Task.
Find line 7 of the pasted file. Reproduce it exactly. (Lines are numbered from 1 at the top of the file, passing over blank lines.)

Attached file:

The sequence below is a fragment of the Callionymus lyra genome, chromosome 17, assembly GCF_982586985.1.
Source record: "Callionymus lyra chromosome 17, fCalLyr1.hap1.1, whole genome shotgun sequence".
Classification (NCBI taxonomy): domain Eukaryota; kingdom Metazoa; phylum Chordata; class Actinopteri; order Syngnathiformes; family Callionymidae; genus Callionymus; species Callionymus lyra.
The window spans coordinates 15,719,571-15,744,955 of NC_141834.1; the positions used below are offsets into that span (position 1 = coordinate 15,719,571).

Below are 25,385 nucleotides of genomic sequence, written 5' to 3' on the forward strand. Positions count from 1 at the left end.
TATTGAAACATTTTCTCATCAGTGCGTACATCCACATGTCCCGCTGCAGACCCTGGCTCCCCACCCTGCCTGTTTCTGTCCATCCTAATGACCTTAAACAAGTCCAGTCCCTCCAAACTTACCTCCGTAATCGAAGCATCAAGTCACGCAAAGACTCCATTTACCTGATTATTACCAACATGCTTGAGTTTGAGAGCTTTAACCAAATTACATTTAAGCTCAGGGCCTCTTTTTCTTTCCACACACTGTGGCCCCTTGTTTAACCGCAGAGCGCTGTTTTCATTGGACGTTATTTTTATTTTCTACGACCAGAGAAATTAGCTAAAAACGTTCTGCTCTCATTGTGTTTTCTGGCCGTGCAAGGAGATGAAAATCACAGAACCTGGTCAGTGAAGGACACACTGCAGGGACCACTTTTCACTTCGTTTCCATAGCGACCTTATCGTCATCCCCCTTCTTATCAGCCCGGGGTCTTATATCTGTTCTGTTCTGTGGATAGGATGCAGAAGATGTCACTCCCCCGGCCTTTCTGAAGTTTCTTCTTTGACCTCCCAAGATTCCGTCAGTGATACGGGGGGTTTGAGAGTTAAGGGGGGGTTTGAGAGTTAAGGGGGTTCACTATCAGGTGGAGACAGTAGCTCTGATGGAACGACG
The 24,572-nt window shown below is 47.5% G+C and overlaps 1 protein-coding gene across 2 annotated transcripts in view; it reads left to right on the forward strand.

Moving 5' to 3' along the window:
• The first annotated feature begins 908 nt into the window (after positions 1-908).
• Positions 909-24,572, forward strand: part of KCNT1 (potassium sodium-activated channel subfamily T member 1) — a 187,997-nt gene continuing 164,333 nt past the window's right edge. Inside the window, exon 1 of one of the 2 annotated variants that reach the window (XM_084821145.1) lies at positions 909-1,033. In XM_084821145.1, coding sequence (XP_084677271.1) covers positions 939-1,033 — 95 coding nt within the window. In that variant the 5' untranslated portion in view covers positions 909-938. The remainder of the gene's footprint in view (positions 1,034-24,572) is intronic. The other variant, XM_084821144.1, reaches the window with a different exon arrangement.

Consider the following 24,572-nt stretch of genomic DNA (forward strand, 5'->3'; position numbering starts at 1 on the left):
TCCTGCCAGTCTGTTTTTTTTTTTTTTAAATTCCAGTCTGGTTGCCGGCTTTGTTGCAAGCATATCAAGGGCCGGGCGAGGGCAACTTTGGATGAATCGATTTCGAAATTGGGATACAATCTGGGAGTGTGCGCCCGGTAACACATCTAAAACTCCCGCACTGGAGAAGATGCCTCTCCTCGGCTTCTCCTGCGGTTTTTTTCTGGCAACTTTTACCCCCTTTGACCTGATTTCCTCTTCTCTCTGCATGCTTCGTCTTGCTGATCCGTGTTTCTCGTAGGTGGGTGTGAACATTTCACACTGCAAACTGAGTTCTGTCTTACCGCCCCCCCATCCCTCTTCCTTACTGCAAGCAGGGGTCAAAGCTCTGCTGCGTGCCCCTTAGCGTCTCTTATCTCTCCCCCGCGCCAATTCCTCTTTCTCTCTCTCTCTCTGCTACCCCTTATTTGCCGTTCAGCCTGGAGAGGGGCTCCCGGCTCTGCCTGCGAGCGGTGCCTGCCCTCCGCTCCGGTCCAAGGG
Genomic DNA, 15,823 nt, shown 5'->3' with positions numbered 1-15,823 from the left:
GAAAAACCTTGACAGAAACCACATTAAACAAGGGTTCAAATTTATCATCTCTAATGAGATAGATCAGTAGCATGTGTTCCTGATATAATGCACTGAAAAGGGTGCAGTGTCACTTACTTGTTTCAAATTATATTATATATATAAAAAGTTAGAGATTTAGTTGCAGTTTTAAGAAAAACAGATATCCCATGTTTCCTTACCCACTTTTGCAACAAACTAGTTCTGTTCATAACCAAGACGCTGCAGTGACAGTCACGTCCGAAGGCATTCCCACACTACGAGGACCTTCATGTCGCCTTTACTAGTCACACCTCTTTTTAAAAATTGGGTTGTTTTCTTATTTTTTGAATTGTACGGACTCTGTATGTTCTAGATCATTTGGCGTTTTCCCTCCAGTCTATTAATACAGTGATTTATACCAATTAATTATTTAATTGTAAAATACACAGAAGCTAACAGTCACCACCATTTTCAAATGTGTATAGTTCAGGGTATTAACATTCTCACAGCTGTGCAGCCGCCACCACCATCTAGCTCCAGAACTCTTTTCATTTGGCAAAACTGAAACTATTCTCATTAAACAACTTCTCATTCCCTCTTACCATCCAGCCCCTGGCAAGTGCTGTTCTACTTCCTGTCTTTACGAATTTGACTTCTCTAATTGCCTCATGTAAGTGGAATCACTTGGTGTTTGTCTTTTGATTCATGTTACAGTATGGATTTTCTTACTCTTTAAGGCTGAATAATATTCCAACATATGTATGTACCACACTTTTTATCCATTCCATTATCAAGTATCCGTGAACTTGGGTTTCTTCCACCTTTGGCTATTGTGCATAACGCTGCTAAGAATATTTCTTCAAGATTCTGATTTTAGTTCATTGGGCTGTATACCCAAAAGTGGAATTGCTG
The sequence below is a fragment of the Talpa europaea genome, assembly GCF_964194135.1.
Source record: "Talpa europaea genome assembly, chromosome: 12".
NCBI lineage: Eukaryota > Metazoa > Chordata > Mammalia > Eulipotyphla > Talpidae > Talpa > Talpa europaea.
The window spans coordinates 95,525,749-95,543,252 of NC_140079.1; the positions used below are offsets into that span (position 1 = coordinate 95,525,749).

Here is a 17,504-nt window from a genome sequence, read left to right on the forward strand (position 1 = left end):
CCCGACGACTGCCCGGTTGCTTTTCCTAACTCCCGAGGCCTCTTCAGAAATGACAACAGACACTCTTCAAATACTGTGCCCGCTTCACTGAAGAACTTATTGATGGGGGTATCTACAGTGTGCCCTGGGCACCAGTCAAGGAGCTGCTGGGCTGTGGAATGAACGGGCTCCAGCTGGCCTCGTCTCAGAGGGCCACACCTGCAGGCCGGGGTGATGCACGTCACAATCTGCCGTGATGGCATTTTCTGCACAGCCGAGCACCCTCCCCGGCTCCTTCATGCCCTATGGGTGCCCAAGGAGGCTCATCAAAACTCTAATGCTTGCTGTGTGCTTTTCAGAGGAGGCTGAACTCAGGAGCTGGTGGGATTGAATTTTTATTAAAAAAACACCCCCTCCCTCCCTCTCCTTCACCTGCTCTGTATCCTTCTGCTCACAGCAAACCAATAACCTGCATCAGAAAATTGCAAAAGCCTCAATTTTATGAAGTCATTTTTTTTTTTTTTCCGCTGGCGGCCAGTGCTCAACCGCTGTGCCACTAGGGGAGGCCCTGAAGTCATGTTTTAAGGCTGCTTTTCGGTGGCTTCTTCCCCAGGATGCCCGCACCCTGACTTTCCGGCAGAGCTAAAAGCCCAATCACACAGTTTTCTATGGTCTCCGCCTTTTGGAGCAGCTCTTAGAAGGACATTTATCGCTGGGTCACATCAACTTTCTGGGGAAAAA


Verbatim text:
The 24,572-nt window shown below is 47.5% G+C and overlaps 1 protein-coding gene across 2 annotated transcripts in view; it reads left to right on the forward strand.